The Language of War: Literature and Culture in the U. S. from the Civil War Through World War II

The Language of War: Literature and Culture in the U. S. from the Civil War Through World War II

by James R. Dawes
     
 

ISBN-10: 0674006488

ISBN-13: 9780674006485

Pub. Date: 02/28/2002

Publisher: Harvard University Press

From the Book

During war language is censored, encrypted, and euphemized; imperatives replace dialogue, and nations communicate their intentions most dramatically through the use of injury rather than symbol; talks are broken off, individuals are reduced to silence by traumatic experience, and witnesses are exterminated. War's violence shrinks langauge and

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Overview

From the Book

During war language is censored, encrypted, and euphemized; imperatives replace dialogue, and nations communicate their intentions most dramatically through the use of injury rather than symbol; talks are broken off, individuals are reduced to silence by traumatic experience, and witnesses are exterminated. War's violence shrinks langauge and damages communication; this diminishment of discourse (arguments, pleas, justifications, appeals for sympathy) in turn enables more violence.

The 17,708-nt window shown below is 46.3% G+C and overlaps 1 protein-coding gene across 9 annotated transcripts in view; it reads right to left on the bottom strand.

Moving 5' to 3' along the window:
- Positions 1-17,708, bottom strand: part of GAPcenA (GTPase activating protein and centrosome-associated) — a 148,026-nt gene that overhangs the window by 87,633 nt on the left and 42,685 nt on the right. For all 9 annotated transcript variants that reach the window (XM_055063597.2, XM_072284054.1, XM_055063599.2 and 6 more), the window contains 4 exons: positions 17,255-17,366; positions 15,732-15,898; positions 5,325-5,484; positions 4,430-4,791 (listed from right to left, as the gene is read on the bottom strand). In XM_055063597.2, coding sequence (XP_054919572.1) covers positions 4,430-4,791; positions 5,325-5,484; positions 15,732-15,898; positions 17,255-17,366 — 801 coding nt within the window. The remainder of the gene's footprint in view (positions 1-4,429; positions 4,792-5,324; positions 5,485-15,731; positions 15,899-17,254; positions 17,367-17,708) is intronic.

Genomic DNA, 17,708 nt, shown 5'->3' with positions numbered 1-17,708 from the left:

In the following chapters three primary features in the development of modern violence are examined: first, the multiplication of violence in the Civil War, with its unthinkable body-counts and its anguished deabte over the moral status of both the individual soldier and the language used to commemorate him; second, the industrialization of violence in World War I, with its startling innovations in weapons technology and its subsequent destabilization of basic moral categories like caring and harming, intimacy and injury; and third, the rationalized organization of violence in World War II, which saw language shattered in the centralizing bureaucracies of the military-industrial complex and reinvented in the rise of international human rights law. Drawing upon legal theory, moral philosophy, and organizational sociology, this book analyzes how the pressures of violence in each historical moment gave rise to important changes in aesthetic forms and cultural discourses, and develops a theory of force and discourse that links specialized modes of verbalization to the deceleration of violence.

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Product Details

ISBN-13:
9780674006485
Publisher:
Harvard University Press
Publication date:
02/28/2002
Pages:
318
Product dimensions:
6.46(w) x 9.54(h) x 1.16(d)

Table of Contents

Acknowledgments

Introduction

Language and Violence: The Civil War and Literary and Cultural Theory

1. Counting on the Battlefield:

Literature and Philosophy after the Civil War

2. Care and Creation:

The Anglo-American Modernists

3. Freedom, Luck, and Catastrophe:

Ernest Hemingway, John Dewey, and Immanuel Kant

4. Trauma and the Structure of Social Norms:

Literature and Theory between the Wars

5. Language, Violence, and Bureaucracy:

William Faulkner, Joseph Heller, and Organizational Sociology

6. Total War, Anomie, and Human Rights Law

Notes

Index

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